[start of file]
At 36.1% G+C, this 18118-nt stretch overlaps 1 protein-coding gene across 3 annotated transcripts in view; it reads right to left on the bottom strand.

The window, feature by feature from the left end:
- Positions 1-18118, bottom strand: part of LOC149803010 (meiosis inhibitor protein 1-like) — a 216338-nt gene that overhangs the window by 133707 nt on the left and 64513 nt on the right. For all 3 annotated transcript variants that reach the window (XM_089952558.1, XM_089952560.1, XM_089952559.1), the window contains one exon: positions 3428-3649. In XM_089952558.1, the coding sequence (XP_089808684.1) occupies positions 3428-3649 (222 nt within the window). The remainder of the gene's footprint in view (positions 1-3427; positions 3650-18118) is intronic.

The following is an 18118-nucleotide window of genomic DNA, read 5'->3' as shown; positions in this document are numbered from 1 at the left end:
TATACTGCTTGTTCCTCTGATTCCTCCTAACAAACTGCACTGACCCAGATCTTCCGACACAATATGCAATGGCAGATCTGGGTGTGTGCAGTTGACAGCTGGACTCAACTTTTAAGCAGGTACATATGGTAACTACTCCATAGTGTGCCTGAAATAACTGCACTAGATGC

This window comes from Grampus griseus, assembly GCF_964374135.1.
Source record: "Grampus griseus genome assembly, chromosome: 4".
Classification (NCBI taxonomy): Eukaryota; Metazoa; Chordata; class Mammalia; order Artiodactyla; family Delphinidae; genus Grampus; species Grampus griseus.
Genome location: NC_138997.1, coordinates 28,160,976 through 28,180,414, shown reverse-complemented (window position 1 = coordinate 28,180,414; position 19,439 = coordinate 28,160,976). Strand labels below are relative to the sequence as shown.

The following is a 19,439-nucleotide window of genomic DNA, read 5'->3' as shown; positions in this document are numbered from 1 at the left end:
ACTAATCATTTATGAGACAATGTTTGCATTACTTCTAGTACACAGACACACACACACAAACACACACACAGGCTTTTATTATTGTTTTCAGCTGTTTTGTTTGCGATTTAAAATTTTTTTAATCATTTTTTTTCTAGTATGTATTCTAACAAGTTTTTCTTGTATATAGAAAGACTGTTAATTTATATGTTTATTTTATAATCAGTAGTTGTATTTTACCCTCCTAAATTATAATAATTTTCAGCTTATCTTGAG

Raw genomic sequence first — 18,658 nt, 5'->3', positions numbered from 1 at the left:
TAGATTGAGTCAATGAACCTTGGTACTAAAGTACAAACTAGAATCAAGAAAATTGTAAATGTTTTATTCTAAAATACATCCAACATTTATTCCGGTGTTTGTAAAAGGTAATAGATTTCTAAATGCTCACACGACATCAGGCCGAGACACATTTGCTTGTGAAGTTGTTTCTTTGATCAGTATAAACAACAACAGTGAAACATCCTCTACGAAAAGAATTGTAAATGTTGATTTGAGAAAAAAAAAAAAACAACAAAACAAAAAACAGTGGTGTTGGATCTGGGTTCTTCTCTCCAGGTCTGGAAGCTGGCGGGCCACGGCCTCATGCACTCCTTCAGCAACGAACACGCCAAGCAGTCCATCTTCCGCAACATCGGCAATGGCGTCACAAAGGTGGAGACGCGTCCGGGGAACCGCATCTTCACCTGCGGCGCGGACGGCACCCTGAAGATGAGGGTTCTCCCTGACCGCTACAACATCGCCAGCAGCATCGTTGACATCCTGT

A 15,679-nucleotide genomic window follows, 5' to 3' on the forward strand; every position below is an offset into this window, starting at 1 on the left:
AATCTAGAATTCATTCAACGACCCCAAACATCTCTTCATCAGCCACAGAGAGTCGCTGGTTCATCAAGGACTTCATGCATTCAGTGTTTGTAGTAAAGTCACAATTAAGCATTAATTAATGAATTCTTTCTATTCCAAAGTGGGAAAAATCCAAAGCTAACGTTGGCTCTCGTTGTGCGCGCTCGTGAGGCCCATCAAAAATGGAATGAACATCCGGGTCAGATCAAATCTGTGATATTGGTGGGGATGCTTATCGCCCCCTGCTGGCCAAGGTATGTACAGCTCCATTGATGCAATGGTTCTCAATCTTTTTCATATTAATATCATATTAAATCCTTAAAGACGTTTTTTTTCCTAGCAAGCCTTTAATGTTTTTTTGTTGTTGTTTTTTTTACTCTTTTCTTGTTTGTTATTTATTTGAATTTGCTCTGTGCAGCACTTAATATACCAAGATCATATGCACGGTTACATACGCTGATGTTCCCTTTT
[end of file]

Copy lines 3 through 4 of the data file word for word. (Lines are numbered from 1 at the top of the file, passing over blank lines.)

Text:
- Positions 1-18118, bottom strand: part of LOC149803010 (meiosis inhibitor protein 1-like) — a 216338-nt gene that overhangs the window by 133707 nt on the left and 64513 nt on the right. For all 3 annotated transcript variants that reach the window (XM_089952558.1, XM_089952560.1, XM_089952559.1), the window contains one exon: positions 3428-3649. In XM_089952558.1, the coding sequence (XP_089808684.1) occupies positions 3428-3649 (222 nt within the window). The remainder of the gene's footprint in view (positions 1-3427; positions 3650-18118) is intronic.

The following is an 18118-nucleotide window of genomic DNA, read 5'->3' as shown; positions in this document are numbered from 1 at the left end: